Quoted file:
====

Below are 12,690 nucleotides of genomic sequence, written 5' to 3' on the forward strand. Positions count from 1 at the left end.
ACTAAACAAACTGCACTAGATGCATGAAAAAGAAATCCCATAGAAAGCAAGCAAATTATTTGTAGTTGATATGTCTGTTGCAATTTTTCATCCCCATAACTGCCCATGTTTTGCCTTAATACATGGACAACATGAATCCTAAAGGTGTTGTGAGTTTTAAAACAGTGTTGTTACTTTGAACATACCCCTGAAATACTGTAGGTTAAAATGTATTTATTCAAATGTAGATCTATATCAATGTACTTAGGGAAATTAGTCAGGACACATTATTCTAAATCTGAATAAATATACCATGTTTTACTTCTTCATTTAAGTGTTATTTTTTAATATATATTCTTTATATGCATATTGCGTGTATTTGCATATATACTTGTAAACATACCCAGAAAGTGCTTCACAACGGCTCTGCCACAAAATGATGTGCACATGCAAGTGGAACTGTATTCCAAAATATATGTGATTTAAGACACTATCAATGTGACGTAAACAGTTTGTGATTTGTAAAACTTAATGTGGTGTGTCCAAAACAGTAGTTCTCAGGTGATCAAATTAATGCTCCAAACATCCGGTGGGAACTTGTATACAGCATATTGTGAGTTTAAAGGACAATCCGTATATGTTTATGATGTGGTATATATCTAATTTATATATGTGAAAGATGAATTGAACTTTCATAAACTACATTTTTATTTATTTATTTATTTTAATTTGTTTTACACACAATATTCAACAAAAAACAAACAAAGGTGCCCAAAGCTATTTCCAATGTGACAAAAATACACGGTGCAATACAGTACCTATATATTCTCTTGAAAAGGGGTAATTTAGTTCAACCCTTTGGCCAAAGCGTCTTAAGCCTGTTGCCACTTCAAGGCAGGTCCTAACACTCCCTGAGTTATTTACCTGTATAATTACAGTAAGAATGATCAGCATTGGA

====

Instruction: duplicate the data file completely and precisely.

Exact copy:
Below are 12,690 nucleotides of genomic sequence, written 5' to 3' on the forward strand. Positions count from 1 at the left end.
ACTAAACAAACTGCACTAGATGCATGAAAAAGAAATCCCATAGAAAGCAAGCAAATTATTTGTAGTTGATATGTCTGTTGCAATTTTTCATCCCCATAACTGCCCATGTTTTGCCTTAATACATGGACAACATGAATCCTAAAGGTGTTGTGAGTTTTAAAACAGTGTTGTTACTTTGAACATACCCCTGAAATACTGTAGGTTAAAATGTATTTATTCAAATGTAGATCTATATCAATGTACTTAGGGAAATTAGTCAGGACACATTATTCTAAATCTGAATAAATATACCATGTTTTACTTCTTCATTTAAGTGTTATTTTTTAATATATATTCTTTATATGCATATTGCGTGTATTTGCATATATACTTGTAAACATACCCAGAAAGTGCTTCACAACGGCTCTGCCACAAAATGATGTGCACATGCAAGTGGAACTGTATTCCAAAATATATGTGATTTAAGACACTATCAATGTGACGTAAACAGTTTGTGATTTGTAAAACTTAATGTGGTGTGTCCAAAACAGTAGTTCTCAGGTGATCAAATTAATGCTCCAAACATCCGGTGGGAACTTGTATACAGCATATTGTGAGTTTAAAGGACAATCCGTATATGTTTATGATGTGGTATATATCTAATTTATATATGTGAAAGATGAATTGAACTTTCATAAACTACATTTTTATTTATTTATTTATTTTAATTTGTTTTACACACAATATTCAACAAAAAACAAACAAAGGTGCCCAAAGCTATTTCCAATGTGACAAAAATACACGGTGCAATACAGTACCTATATATTCTCTTGAAAAGGGGTAATTTAGTTCAACCCTTTGGCCAAAGCGTCTTAAGCCTGTTGCCACTTCAAGGCAGGTCCTAACACTCCCTGAGTTATTTACCTGTATAATTACAGTAAGAATGATCAGCATTGGA